Homeopathy is more than a passing fad
Homeopathy has been used for over 200 years and has been available on the NHS since the health service was formed in 1948. It is an important part of the health systems in many European countries including France, Germany and Italy.
Homeopathy is safe
When used approximately the practice is extremely safe as it produces no dangerous side-effects and can be used in conjunction with conventional medicines. In comparison, the European Commission estimated in 2008 that adverse reactions to conventional drugs kill 197,000 EU citizens each year.
Many treatments have limited evidence
A clinical evidence surgery carried out by the British Medical Journal found that out of 3000 medical treatments 50% were classified as having “unknown effectiveness”.
In support of high dilutions
“What I can say now is that the high dilutions are right. High dilutions of something are not nothing. They are water structures which mimic the original molecules. It’s no pseudoscience. It’s no quackery. These are real phenomena which deserve further study,” Professional Luc Montagnier, French virologist and Nobel Laureate speaking in 2010
For further information please visit the Faculty of Homeopathy website which provides a wide range of resources in support of complementary medicine and its scientific study.
Extra virgin olive oil is packed full of heart-healthy polyphenols and recent large-scale studies have shown that it can improve several biomarkers of health. Olive oil can also raise good cholesterol levels and lower damaging LDL cholesterol levels.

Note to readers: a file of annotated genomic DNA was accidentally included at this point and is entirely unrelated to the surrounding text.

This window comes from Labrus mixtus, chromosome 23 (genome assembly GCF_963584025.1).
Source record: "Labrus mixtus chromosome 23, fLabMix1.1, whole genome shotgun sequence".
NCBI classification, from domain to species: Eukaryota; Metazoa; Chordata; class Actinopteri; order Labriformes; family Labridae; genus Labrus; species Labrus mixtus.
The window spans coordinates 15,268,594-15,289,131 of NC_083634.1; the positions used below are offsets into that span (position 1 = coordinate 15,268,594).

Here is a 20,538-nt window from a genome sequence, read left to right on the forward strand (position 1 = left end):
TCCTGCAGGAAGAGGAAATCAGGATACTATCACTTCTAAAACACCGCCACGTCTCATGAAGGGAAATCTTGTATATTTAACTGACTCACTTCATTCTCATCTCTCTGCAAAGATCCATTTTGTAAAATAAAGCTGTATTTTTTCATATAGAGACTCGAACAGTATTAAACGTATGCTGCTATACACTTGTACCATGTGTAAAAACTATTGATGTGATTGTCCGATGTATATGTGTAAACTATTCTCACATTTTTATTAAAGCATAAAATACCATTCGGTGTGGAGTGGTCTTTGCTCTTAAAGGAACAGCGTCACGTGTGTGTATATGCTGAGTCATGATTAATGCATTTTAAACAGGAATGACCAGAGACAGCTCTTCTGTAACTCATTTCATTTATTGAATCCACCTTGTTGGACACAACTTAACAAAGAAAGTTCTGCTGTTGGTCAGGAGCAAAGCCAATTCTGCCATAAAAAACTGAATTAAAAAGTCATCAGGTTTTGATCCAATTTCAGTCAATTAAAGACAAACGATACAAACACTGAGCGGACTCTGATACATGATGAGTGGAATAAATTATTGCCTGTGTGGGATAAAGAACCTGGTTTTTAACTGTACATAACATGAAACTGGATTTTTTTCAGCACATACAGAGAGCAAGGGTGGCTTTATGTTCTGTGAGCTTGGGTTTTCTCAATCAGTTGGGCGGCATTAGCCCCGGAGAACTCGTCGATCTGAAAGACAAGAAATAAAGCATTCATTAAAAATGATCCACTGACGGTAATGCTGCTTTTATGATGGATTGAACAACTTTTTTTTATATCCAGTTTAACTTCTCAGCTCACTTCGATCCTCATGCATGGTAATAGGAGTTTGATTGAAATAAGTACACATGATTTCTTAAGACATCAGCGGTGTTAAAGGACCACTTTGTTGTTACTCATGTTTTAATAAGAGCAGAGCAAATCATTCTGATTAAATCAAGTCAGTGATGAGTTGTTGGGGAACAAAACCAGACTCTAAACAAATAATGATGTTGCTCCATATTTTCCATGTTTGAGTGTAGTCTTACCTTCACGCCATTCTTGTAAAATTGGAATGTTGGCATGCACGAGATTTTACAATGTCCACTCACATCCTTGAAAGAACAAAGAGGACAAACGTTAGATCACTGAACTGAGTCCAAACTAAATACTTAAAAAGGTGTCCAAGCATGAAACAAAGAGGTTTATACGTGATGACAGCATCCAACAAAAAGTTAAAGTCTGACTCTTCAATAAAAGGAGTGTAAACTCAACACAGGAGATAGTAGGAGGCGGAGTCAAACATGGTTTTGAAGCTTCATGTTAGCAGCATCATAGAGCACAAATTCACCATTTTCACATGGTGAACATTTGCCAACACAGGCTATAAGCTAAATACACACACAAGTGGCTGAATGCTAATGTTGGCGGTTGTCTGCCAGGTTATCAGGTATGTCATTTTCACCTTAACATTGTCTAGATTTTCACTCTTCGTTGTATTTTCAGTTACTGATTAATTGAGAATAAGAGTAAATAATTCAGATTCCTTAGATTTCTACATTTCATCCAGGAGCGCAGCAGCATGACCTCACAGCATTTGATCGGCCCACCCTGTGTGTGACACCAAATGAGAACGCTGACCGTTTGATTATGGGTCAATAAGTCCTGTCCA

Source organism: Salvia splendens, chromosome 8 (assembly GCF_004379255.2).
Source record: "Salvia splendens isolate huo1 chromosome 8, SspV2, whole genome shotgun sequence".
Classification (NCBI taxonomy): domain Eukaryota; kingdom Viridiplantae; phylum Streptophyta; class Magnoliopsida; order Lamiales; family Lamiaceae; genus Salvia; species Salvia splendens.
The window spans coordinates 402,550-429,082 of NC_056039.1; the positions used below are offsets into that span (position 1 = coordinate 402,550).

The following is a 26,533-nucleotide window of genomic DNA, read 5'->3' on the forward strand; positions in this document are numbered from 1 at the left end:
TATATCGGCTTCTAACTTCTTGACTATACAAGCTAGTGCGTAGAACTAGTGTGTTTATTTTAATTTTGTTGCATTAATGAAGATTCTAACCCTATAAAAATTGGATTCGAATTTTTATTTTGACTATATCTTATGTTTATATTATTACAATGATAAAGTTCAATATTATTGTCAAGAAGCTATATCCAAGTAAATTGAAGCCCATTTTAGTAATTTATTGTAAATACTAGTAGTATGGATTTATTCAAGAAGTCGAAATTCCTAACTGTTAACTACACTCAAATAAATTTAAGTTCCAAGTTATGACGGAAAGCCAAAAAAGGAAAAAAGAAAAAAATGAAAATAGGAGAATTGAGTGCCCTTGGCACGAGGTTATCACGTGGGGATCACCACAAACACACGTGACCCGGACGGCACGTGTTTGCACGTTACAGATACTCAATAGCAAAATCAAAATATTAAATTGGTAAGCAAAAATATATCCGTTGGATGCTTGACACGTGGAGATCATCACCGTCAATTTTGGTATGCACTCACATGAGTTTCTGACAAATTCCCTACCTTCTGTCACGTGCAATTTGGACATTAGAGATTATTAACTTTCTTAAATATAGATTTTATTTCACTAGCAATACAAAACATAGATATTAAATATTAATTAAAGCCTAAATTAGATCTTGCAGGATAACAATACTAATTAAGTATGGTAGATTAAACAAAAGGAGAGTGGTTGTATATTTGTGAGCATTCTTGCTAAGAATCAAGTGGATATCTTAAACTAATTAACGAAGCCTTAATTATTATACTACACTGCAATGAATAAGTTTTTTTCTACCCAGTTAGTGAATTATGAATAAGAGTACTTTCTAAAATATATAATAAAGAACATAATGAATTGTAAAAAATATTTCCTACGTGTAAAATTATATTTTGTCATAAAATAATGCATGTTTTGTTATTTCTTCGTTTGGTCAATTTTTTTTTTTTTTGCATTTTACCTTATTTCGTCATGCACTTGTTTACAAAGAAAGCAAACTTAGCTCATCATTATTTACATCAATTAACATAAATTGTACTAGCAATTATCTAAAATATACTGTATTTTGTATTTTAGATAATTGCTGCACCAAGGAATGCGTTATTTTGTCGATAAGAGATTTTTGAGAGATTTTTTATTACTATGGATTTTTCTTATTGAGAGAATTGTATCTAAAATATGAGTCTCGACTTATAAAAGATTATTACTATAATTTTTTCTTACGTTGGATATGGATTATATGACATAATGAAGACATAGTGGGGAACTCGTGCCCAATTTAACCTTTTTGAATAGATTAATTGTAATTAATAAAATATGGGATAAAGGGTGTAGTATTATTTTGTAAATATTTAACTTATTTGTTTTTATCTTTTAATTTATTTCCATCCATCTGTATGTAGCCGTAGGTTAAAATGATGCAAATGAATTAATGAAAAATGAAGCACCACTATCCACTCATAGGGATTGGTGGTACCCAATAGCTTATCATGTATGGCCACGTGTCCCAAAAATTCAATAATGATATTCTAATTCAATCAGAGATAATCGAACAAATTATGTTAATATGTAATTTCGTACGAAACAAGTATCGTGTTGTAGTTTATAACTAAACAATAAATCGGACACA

Don’t be concerned about cooking with it – the oil is resistant to heat up to moderately high temperatures, as long as you don’t keep re-heating it. It has a high monounsaturated fatty acid content which makes it one of the most heart-healthy oils available.
Keep your olive oil in a cool dark place to prevent it from reacting to the light and going rancid.
Do you want to learn more about the medicinal and wellbeing benefits of food such as olive oil? Sign up to our Food for Wellbeing course here!
The Friends for Wellbeing public engagement series will launch this weekend.
The first lecture will be a talk from CEO to the Portland Centre for Integrative Medicine and Holistic Doctor, Elizabeth Thompson, who will speak to the Friends about the benefits of Holistic Medicine and how it can provide sustainable complementary healthcare in 2017 and beyond.
This is the first of a new public engagement lecture series called Friends for Wellbeing, due to take place on the first Saturday of the month, where you can meet other members of the PCIM team.